Whether, how and where Americans start traveling again after the Covid-19 pandemic remains literally up in the air.
However, some industry experts are seeing signs that at least some travelers — in particular, wealthier ones — expect to start going on vacation again during the year-end holiday season. And the well-off who will be willing to fly are headed, largely, to warm-weather spots overseas, it seems.
“While summer travel possibilities are still too early to call, attention is now turning to the holidays,” said Misty Belles, managing director at Virtuoso, a global network of 1,100 travel agencies and more than 22,000 travel advisors specializing in luxury and experiential travel.
“For many, spending the festive season with friends and family somewhere other than home is a tradition they intend to keep, especially this year,” she said.
Recent data from Guesty, Israeli-founded property management software, backs up Virtuoso’s assertion. Current reservations for Thanksgiving, Christmas and New Year’s stays are up 38%, 40% and 23%, respectively, compared to this time in 2019, according to Omer Rabin, Guesty’s managing director, Americas.
That could be due to pent-up demand after stay-at-home orders and canceled summer plans.
“After sheltering in place for weeks and months, people who have been dreaming about travel are ready to grab their passport and go,” Belles said.
Virtuoso looked at airline sales data for the upcoming 2020 holiday season to compile its list of the top 10 destinations now being booked. Temperate and tropical climes close to the mainland U.S. such as Hawaii, Mexico and the Caribbean are “pacing well,” it found, as are farther-flung spots in Africa and the Middle East.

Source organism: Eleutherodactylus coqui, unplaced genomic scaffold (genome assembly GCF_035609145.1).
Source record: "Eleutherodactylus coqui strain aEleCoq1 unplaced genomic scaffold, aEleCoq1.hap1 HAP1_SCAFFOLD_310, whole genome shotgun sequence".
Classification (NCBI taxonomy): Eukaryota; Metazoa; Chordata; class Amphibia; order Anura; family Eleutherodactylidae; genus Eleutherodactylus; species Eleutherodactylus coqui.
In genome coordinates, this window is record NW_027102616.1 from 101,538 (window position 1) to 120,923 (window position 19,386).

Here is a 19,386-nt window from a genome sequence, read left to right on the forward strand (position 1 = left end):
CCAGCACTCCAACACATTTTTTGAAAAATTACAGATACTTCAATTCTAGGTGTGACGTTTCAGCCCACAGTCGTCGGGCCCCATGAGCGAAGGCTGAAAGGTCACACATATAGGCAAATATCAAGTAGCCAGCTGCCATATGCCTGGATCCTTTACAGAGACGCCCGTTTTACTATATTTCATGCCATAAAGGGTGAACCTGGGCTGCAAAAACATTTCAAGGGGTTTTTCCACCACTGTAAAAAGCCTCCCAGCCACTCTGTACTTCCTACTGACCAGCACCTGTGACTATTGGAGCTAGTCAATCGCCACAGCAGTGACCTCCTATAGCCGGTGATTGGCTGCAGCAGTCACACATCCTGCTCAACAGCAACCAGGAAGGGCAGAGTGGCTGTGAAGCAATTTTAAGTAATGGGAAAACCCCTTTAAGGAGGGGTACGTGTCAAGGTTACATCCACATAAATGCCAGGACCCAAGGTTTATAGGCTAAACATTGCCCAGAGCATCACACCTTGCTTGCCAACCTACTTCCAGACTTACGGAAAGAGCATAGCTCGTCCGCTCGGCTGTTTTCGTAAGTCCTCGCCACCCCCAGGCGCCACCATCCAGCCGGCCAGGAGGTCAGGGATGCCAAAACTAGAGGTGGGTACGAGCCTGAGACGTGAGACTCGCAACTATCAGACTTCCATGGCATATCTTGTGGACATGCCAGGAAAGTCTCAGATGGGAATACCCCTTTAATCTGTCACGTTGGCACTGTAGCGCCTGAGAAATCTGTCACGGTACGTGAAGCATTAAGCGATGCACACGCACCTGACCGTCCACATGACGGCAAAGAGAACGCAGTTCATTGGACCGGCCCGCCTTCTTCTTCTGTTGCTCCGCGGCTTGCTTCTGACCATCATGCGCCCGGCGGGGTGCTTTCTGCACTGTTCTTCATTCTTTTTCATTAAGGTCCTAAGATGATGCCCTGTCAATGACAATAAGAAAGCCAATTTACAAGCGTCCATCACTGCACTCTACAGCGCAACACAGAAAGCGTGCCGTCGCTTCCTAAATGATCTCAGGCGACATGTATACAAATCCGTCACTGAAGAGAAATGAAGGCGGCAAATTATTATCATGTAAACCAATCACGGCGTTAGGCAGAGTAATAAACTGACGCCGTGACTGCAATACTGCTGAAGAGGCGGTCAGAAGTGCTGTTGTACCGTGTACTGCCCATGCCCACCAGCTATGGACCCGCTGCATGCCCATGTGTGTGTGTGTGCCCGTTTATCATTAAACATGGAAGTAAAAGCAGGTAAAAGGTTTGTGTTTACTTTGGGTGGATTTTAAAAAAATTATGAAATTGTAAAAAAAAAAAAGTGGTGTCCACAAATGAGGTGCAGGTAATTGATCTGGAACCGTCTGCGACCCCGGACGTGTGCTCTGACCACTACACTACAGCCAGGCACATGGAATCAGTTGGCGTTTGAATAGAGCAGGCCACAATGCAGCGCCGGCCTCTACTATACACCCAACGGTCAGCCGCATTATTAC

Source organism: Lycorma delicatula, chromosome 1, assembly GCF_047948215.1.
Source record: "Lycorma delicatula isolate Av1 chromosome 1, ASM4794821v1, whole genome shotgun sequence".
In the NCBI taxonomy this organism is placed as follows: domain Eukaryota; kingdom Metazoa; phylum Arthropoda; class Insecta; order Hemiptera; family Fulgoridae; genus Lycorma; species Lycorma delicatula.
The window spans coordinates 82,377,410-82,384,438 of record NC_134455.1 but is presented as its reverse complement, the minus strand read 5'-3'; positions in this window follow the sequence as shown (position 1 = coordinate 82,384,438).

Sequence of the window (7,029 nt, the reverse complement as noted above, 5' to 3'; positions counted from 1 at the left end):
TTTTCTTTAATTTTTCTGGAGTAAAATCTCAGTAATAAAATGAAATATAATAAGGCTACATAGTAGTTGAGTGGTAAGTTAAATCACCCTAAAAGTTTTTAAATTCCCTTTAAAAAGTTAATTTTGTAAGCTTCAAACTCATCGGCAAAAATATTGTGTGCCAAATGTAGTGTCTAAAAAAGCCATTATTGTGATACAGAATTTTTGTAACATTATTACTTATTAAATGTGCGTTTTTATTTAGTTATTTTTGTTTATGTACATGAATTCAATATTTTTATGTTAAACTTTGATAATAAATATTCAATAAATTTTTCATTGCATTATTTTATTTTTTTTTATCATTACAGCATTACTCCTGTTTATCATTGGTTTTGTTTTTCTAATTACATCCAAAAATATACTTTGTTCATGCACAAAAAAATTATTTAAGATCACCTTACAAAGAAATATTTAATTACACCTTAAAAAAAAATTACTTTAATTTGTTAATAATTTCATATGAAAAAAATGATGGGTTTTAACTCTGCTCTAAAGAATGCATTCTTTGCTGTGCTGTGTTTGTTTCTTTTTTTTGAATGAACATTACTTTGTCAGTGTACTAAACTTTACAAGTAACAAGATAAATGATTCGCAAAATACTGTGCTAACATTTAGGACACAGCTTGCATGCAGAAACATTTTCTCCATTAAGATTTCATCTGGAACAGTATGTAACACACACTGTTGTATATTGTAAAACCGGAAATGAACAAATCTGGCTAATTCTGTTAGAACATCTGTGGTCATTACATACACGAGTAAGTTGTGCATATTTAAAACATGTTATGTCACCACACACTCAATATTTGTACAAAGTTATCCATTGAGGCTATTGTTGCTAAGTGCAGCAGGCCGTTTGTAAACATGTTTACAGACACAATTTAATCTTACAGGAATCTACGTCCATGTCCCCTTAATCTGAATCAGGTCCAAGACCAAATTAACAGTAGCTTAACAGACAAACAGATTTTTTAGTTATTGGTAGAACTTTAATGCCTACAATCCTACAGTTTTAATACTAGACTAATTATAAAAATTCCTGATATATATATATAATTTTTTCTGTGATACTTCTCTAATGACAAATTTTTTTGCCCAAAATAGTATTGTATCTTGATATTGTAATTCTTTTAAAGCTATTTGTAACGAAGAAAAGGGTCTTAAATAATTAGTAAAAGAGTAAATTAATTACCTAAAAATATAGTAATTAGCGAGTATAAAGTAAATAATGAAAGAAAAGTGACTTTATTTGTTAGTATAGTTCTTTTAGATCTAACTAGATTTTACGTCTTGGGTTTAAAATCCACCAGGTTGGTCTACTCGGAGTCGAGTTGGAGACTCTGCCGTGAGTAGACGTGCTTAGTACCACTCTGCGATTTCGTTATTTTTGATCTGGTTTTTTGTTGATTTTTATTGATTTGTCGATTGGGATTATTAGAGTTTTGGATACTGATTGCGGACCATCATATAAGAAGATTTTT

Here’s Virtuoso’s list:
- Grand Cayman, Cayman Islands
- Dubai, United Arab Emirates
- Saint Martin, French West Indies
- Los Angeles
- Maui, Hawaii
- Nairobi, Kenya
- Montego Bay, Jamaica
- Cape Town, South Africa
- Puerto Vallarta, Mexico
Saint Martin and Los Angeles likely made the list as flight transfer locations, a Virtuoso spokesperson said. The flight portion of travel to tiny high-end Caribbean getaway St. Barth’s, for example, often ends in Saint Martin.
Tanzania, Kenya and South Africa could be appearing because they are destinations for costly safari vacations that require a lot of time, planning and expense. Thus, existing reservations might not have been canceled and new ones may be going on the books now.
“Safaris, especially during popular times of the year, require a year or more in advance of booking,” explained Erika Richter, senior director of communications at the American Society of Travel Advisors. “So those are the types of planning discussions that travel advisors are having with some of their clients.”
The Virtuoso findings stand in contrast to other research that suggests initial post-pandemic travel by the average American will likely be road trips within home or nearby states. (Granted, Virtuoso only analyzed air bookings data.)
For her part, Jessica Griscavage, director of marketing at McCabe World Travel, a Virtuoso-affiliated agency in McLean, Virginia, recently said she’s not yet seen an uptick in holiday bookings.
“I’m personally not seeing a surge in [holiday] travel bookings just yet though I think that can change very quickly as states are starting to open up,” she told CNBC prior to the release of the Virtuoso findings.